The study of human cognition has many specific applications for educational practice and

    technology use. The following are five general educational applications of constructive theory

    that should be considered when designing instruction.

    First, if learning depends on how information is mentally processed, then students

    cognitive processes should be major concern to educators. Students learning difficulties can

    often be attributed to ineffective or inappropriate cognitive processes. For example, learning

    disabled children process information less effectively than no disabled children. Teachers must

    become aware of not only of what students learn, but also of how they attempt to learn it.

    Second, educators must consider students levels of cognitive development when

    planning topics and methods of instruction. For example, explanations based on concrete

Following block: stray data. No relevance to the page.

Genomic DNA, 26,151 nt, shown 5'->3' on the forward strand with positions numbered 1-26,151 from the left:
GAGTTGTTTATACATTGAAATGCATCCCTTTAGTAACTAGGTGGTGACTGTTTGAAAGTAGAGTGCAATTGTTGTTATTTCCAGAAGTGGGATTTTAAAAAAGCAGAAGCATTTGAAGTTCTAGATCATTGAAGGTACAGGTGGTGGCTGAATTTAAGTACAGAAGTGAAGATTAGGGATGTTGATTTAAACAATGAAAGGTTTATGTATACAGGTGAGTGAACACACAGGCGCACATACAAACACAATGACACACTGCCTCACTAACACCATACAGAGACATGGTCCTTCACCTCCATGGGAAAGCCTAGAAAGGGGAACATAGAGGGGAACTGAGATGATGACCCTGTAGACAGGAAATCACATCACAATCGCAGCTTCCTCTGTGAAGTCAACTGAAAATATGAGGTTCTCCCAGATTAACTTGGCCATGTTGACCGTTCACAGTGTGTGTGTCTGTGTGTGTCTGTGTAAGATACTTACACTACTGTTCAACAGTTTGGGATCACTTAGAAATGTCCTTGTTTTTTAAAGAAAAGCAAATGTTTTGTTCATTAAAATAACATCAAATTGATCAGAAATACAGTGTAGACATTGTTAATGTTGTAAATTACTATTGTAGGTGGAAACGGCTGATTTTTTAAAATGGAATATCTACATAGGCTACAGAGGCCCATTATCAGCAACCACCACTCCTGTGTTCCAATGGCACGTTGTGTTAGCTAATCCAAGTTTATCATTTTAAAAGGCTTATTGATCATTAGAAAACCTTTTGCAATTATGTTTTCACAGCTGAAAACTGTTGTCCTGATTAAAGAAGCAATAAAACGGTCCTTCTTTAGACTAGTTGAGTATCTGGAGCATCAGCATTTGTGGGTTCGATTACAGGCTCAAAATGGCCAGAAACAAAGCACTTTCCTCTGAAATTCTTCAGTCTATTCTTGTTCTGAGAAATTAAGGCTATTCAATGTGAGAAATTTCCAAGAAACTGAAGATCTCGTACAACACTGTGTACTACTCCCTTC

operational logic are unlikely to be effective ways of presenting ideas to preoperational

    kindergarteners. Concrete operational elementary school children have difficulties in

    understanding abstract ideas that do not tie in with their own experiences. These students will

    learn more effectively if the same information is presented through concrete, hands-on

    examples. Even high school and college students, who have not completed the formal

    operational stage, will need concrete experiences prior to presenting abstract material.

    Third, students organise the information they learn. Teachers can help students learn by

    presenting organised information and by helping students see how one thing relates to another.

    Fourth, new information is most likely acquired when people can associate it with things

    they have already learned. Therefore, teachers should help students learn by showing them how

    new ideas relate to old ones. When students are unable to relate new information to anything

    with which they are familiar, learning is likely to be slow and ineffective.

    Fifth, that student must actively respond if they are to learn. Cognitive is also emphasise

    mental activity rather than physical one. If students control their own cognitive process, it is

    ultimately the students themselves who decide what information will be learned, and how.